The wide array of vinegars available to us today makes consuming this healthy sour edible easy. There’s apple cider vinegar, balsamic vinegar, red wine vinegar, white wine vinegar, rice vinegar—you get the idea. Vinegar has been used as a health supplement for decades. My grandmother used to drink a spoonful of it daily to soothe her tummy. 

So what makes vinegar so good for us? Well, as you probably know, it’s another fermented food, in this case, a liquid. And all fermented products are typically good for us. Fermented from fruits or grains, vinegar gets that lip-puckering taste from the acetic acid made during fermentation. 

We typically eat vinegar as part of a healthy salad dressing. There’s nothing as good as olive oil and vinegar over a bed of leafy greens. If that’s not your thing, add vinegar to sauces and marinades, and look for it in various recipes. it’ s really good for you so always make sure you have it on hand. Or do like my grandmother did and simply take a spoonful each day. It will do the body good. 

assorted-labeled bottle display on rack


Ever had a gooseberry? I don’t think I have, but I intend to. These berries are tart, no doubt, and they get that tartness from many organic acids, such as malic acid and citric acid. Gooseberries come in various shapes and sizes, as well as different degrees of tartness. Some are sweeter than others, while some are more sour. 

They’re an excellent source of vitamin C, as just one cup gives you almost 50% of the RDA. What’s more, they’re a rich antioxidant source to protect your cells, and they even contain potent antimicrobial properties. Add these tart berries to your morning bowl of rolled oats, to a nice bowl of yogurt, to raw salads, or eat them on their own.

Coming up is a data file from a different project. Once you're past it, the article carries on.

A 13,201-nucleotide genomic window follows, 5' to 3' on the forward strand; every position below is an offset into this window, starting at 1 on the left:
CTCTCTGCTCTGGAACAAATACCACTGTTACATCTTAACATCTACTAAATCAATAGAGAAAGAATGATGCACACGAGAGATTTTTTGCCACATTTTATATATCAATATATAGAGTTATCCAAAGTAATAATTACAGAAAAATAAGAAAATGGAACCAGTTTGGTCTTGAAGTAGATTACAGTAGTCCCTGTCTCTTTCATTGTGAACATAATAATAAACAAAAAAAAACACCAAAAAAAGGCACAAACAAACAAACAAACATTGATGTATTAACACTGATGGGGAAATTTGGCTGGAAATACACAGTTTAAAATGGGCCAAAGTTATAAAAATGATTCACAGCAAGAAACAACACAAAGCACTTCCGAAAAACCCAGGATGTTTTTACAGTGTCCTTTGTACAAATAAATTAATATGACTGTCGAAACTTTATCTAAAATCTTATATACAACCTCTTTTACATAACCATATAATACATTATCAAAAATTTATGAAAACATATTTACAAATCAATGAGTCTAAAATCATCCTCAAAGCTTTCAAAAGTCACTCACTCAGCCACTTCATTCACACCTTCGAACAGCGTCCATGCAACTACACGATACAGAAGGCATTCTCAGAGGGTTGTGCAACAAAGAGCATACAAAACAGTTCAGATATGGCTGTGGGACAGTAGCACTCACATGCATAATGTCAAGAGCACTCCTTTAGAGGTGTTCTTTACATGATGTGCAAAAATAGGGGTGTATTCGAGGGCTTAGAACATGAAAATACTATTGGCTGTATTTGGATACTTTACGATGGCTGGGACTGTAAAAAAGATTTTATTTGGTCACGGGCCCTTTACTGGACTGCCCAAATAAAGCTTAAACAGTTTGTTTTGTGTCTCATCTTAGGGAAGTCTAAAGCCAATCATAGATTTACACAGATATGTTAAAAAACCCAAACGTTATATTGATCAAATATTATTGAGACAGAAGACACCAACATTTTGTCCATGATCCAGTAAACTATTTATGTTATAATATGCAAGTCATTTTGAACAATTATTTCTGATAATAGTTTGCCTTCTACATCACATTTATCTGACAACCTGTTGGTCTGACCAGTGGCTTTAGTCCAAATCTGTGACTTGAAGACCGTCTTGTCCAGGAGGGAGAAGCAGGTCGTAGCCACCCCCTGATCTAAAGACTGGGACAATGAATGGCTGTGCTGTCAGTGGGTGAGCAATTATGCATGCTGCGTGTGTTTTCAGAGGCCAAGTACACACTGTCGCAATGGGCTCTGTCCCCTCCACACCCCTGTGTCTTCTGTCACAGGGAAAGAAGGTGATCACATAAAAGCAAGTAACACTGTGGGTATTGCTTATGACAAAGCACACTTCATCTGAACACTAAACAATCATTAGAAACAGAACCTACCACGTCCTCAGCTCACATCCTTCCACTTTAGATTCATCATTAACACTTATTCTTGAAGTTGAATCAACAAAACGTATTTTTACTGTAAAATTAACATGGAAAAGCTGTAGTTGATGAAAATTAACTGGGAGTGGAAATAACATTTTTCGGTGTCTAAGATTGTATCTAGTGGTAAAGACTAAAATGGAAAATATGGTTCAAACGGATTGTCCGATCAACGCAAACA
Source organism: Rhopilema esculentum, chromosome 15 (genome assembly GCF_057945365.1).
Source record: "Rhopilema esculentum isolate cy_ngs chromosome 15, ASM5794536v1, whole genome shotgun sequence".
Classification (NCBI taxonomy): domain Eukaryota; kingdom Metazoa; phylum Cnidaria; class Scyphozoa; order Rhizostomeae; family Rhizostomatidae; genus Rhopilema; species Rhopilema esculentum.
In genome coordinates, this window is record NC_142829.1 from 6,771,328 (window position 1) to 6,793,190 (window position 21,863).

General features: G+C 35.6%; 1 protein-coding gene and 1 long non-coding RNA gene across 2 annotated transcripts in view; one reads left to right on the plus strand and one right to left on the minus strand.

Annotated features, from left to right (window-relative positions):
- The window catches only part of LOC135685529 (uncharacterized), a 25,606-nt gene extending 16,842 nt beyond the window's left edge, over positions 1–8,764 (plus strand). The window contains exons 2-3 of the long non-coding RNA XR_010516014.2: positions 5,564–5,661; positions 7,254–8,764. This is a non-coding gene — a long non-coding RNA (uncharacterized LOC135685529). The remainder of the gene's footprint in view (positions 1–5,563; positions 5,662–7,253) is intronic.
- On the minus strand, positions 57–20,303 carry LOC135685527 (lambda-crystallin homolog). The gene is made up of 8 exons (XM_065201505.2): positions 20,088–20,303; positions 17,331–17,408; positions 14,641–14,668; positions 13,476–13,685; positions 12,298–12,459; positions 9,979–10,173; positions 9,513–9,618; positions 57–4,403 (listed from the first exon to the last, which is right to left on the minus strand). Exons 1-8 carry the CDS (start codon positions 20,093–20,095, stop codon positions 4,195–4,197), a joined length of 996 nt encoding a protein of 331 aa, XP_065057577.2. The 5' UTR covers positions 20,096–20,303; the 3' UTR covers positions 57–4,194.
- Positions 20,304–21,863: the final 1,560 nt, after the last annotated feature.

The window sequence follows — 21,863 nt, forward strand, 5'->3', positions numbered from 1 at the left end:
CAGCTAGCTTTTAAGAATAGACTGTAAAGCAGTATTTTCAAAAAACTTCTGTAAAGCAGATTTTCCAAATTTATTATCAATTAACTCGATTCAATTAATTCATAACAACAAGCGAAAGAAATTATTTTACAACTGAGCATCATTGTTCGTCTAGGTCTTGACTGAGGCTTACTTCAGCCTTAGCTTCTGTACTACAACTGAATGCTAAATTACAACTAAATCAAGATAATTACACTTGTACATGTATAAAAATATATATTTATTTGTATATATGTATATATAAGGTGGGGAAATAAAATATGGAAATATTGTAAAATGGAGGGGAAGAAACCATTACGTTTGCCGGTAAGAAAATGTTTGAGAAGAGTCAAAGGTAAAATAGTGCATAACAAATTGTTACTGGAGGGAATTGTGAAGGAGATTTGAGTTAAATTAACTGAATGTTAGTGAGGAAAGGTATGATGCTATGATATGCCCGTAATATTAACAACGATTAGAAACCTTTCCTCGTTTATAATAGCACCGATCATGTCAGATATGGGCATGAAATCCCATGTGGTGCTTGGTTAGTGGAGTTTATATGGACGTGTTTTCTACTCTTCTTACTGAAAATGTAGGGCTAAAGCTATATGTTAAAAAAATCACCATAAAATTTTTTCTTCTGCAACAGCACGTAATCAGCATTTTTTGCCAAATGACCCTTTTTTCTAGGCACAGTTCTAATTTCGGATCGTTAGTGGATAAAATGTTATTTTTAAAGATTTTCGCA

We’re not talking about any ol’ cherry here. We’re talking about the tart cherry. Tart cherries are tiny. They are sour. And, they’re oh so good for you. Why? First off, they’re lower in sugar than their peers. Secondly, tart cherries get their flavor from malic acid, which is found in much higher amounts in this particular variety.

Thirdly, tart cherries are particularly rich with polyphenols. These are potent antioxidants which do the body and mind a world of good. For a truly sour, full-of-health breakfast, why not add tart cherries to yogurt or kefir in the morning? Or add them to icecream for the perfect sweet and sour combo. Oatmeal and tart cherries go well together, or simply snack on them by themselves and pucker up those lips!

red berry lot


Rhubarb isn’t the most popular food item in the grocery store. While many of you might have tried a rhubarb pie, it’s simply not one of the most popular veggies on the dinner plate. But, it should be. For this tart vegetable has a number of health benefits. 

Rhubarb gets its sour flavor from two different kinds of acid—oxalic acid and malic acid. Rhubarb is filled with cell-protective antioxidants, including anthocyanins, which gives rhubarb its red color. It’s also a good source of vitamin K and incredibly low in sugar. 

If you’re wondering how to eat rhubarb besides the standard rhubarb pie, consider making rhubarb jam (or buy it). Try making a rhubarb sauce, a rhubarb crisp, or a rhubarb crumble. You may find the more you eat rhubarb, the more you enjoy it. And before long it may become a regular staple in your diet, which is always a good idea, given the fact that we want to have as much variety and color in our daily diet as possible!


Ever tried tamarind? I think the only version I’ve ever had was a tamarind chutney. Tamarind is a tropical fruit that hails from Africa, and namely, the Tamarind tree. It’s a sour fruit that gets its sour flavor from citric acid. Tamarind’s tartness comes from an acid called tartaric acid, which happens to be chock full of antioxidants. 

Tamarind also contains plenty of nutrients, including a treasure trove of B vitamins, as well as minerals like potassium and magnesium. Incorporating tamarind into your diet is a great idea, especially if you’re into exotic tastes like I am. You can make (or buy) tamarind chutney, add tamarind pulp to your favorite marinades, experiment with tamarind pulp in various beverages and make desserts with it, too. The possibilities are endless! 

To your health!